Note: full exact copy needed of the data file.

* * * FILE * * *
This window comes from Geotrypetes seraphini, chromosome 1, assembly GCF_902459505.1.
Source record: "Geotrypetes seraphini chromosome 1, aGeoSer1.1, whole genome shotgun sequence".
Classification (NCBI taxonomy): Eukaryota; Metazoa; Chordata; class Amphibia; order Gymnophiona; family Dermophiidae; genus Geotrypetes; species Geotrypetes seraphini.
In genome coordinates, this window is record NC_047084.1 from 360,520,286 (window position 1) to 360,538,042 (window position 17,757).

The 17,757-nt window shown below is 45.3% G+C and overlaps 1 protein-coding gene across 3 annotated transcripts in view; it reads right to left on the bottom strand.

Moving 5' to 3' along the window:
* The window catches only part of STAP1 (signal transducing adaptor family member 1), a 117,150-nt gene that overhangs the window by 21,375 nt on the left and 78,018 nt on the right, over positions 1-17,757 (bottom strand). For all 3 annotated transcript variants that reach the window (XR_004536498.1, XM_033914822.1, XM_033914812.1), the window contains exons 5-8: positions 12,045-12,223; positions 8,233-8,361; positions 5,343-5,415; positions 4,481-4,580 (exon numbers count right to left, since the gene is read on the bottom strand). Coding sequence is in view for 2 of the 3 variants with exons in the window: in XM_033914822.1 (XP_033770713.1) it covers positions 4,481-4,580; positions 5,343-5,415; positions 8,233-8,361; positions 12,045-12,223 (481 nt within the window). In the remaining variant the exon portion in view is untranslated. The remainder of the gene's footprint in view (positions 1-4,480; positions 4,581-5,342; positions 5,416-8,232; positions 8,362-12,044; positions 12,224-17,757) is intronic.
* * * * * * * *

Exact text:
This window comes from Geotrypetes seraphini, chromosome 1, assembly GCF_902459505.1.
Source record: "Geotrypetes seraphini chromosome 1, aGeoSer1.1, whole genome shotgun sequence".
Classification (NCBI taxonomy): Eukaryota; Metazoa; Chordata; class Amphibia; order Gymnophiona; family Dermophiidae; genus Geotrypetes; species Geotrypetes seraphini.
In genome coordinates, this window is record NC_047084.1 from 360,520,286 (window position 1) to 360,538,042 (window position 17,757).

The 17,757-nt window shown below is 45.3% G+C and overlaps 1 protein-coding gene across 3 annotated transcripts in view; it reads right to left on the bottom strand.

Moving 5' to 3' along the window:
* The window catches only part of STAP1 (signal transducing adaptor family member 1), a 117,150-nt gene that overhangs the window by 21,375 nt on the left and 78,018 nt on the right, over positions 1-17,757 (bottom strand). For all 3 annotated transcript variants that reach the window (XR_004536498.1, XM_033914822.1, XM_033914812.1), the window contains exons 5-8: positions 12,045-12,223; positions 8,233-8,361; positions 5,343-5,415; positions 4,481-4,580 (exon numbers count right to left, since the gene is read on the bottom strand). Coding sequence is in view for 2 of the 3 variants with exons in the window: in XM_033914822.1 (XP_033770713.1) it covers positions 4,481-4,580; positions 5,343-5,415; positions 8,233-8,361; positions 12,045-12,223 (481 nt within the window). In the remaining variant the exon portion in view is untranslated. The remainder of the gene's footprint in view (positions 1-4,480; positions 4,581-5,342; positions 5,416-8,232; positions 8,362-12,044; positions 12,224-17,757) is intronic.